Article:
The dancers who take our breath away are the risk-takers, the ones who appear completely fearless onstage. "When you see somebody trying to travel more, go farther, push the limits of their physical abilities, that's always going to be inspiring," says Ballet BC dancer Alexis Fletcher.
But dance training can feel like it's in conflict with that idea. We spend thousands of hours in the studio trying to do steps perfectly, and that pursuit of perfection can make us anxious about taking risks. What if we fail? What if we fall?
Luckily, fearlessness is a mental skill that you can work on, just as you work on your technique. Here's how you can learn to push yourself past your limits.
Getting corrections from our dance instructors is how we grow, and as students, it's important that we do our best to apply every correction right away. But sometimes—whether it's because we're in physical pain, or have a lot on our minds, or are just not paying attention—those corrections don't sink in. And from a teacher's standpoint, giving the same corrections time and time again gets old very fast. Here are 10 important corrections dance teachers are tired of giving. Take them to heart!
When we think of a dancer who's broken barriers, American Ballet Theatre principal Misty Copeland tends to be the name that comes to mind. And though Copeland has been a crucial advocate for equality in the world of ballet, Raven Wilkinson—a mentor of Copeland's—is considered one of the original pioneers of the movement.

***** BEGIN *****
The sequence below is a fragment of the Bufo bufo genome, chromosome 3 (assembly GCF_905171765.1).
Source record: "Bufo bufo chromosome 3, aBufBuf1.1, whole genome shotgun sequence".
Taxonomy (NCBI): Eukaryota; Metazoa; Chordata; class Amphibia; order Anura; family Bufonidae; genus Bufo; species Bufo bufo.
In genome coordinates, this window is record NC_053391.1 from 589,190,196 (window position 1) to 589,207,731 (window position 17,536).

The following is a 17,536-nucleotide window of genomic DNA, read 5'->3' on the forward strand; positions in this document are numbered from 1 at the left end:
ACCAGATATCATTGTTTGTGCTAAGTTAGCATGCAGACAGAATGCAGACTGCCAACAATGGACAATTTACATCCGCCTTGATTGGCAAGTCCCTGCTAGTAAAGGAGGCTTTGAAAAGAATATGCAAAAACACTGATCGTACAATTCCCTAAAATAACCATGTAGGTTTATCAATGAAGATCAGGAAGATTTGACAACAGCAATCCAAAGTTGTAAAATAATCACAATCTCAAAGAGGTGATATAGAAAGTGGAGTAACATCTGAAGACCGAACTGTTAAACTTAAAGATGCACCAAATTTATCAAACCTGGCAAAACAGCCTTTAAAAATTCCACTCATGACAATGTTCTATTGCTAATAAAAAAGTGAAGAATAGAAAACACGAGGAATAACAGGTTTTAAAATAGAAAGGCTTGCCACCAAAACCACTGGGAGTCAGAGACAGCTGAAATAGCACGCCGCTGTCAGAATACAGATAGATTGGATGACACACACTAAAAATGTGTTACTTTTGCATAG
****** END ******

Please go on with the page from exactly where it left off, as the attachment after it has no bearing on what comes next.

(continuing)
In 1955, Wilkinson became the first African American to dance with the renowned Ballet Russe de Monte Carlo. Her fortitude in the face of bigotry and hate cemented her legacy. Now, with the release of the new children's book Trailblazer: The Story of Ballerina Raven Wilkinson, a new generation of dancers will be inspired by her tale of overcoming obstacles to achieve a dream.
The book details Wilkinson's life, from her experience as a young dancer training in Harlem, to her run-ins with the Ku Klux Klan while on tour with Ballet Russe, to her later ballet career in Europe. "There were times where my heart really hurt because of the situations I had to deal with," she says. "But I always had faith that I was made to be a dancer and that I was gonna dance."
Dance Spirit spoke with Wilkinson to discuss the new book and get her take on racial equality within the ballet world.
Postmodern pioneer Trisha Brown redefined how dance is seen and felt. A founding member of Judson Dance Theater, Brown frequently collaborated with other experimental artists like Yvonne Rainer, Merce Cunningham, Twyla Tharp, and Steve Paxton.
She embraced pedestrian movement, pairing everyday gesture with rhythm and fluidity. "It's liquid," says Wendy Perron, who danced with Brown in the '60s and '70s. "Like a river with many tributaries, water coming out of a faucet, or being on a raft and seeing the water move away in different directions." Brown also pushed beyond stages with choreography in fields, museums—even on the sides of buildings.
There's a common misconception that a dancer's body has to be thin. But the truth is that talent knows no body type, and the number on the scale never determines an artist's capabilities. Here are some extraordinary dancers fighting the stereotype of what a dancer "should" look like.